shares are up 2% Monday afternoon after the drug giant beat first-quarter Wall Street estimates by a penny and offered a bullish outlook for the second quarter.
The Indianapolis-based company reported net income of $806.8 million, or 74 cents per share, in the first quarter that ended March 31. The profit beat consensus Wall Street estimates by one penny, according to
Thomson Financial/First Call
, but was down 5% from the year-ago quarter due to one-time gains and special items.
Lilly shares were up $1.59, or 2%, to $79.03 in Monday trading. The broader
American Stock Exchange Pharmaceutical Index
was up fractionally to 385.76.
The drugmaker's worldwide sales increased 14% to $2.8 billion in the first quarter, compared to the year-ago quarter. Sales of Zyprexa, a schizophrenia drug, totaled $637.1 million, an increase of 39% from the first quarter 2000. Sales of osteoporosis drug Evista rose 48% to $149 million.
Lilly is best known as the maker of Prozac, its blockbuster antidepressant drug. Sales of Prozac and its sister drug Serafem rose 4% in the first quarter to $622.9 million, compared to the first quarter 2000. Cheaper, generic forms of the drug are set to hit the market in August, which is expected to sharply reduce the company's sales.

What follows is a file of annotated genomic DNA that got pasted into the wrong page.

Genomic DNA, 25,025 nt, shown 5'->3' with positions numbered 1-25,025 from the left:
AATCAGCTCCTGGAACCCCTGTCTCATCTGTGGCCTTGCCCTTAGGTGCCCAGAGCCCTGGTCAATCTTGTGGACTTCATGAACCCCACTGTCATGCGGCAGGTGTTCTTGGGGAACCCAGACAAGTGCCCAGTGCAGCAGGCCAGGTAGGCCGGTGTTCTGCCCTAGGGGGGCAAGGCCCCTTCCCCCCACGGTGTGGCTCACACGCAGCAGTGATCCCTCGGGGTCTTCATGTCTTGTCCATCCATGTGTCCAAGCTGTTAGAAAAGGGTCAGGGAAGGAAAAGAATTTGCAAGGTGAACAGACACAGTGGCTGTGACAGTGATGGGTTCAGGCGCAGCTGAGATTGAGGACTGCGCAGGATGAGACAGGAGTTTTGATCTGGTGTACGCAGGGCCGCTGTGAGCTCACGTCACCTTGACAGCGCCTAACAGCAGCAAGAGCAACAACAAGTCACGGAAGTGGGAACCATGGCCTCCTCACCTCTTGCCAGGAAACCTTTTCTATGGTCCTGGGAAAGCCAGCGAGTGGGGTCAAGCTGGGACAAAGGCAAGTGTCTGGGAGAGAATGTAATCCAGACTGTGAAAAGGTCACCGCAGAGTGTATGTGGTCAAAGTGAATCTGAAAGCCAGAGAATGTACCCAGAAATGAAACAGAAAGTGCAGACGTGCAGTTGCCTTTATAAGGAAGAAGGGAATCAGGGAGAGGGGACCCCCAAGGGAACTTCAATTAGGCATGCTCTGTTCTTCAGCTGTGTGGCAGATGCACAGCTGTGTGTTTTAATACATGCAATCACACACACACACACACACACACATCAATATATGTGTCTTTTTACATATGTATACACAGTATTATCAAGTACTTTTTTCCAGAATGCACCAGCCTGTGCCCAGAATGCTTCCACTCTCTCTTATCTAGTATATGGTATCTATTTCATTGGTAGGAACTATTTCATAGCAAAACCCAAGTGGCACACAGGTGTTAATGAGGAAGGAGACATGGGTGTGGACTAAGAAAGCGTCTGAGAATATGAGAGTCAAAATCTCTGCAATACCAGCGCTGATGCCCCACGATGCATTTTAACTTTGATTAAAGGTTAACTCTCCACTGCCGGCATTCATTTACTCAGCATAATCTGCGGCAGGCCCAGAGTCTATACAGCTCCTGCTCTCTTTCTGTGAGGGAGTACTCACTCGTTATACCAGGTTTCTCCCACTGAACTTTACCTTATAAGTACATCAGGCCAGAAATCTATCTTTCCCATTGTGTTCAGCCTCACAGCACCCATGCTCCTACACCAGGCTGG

Sales of Zyprexa are also expected to take a hit because
is launching a competitive drug dubbed Geodon.
analyst Richard Evans expects Lilly to report flat-to-negative earnings growth starting in the third quarter and extending into the second quarter of 2002 because of slowing sales of its top-selling drugs. Evans rates Lilly underperform and his firm doesn't do underwriting.
That gives Lilly one more quarter to show earnings growth. This morning, the company said second-quarter earnings are expected to reach a range of 73 cents per share to 75 cents per share. That beats current Wall Street consensus of 71 cents per share.
The company also reiterated previous guidance for full-year 2001 earnings of $2.75 per share to $2.85 per share.
Looking forward, the Lilly story is all about its pipeline of new drugs, two of which are showing potential for blockbuster status.
The company is waiting for U.S. approval to sell Zovant, a drug used to treat sepsis, a potentially fatal blood infection. An application for approval was submitted in January, with approval expected in the second half of the year.
Lilly and partner
also recently published promising early results for Cialis, a new treatment for impotence. Late-stage testing is being conducted now which should allow the companies to submit the drug for approval later this year. Cialis, if approved for sale, will compete with Pfizer's Viagra.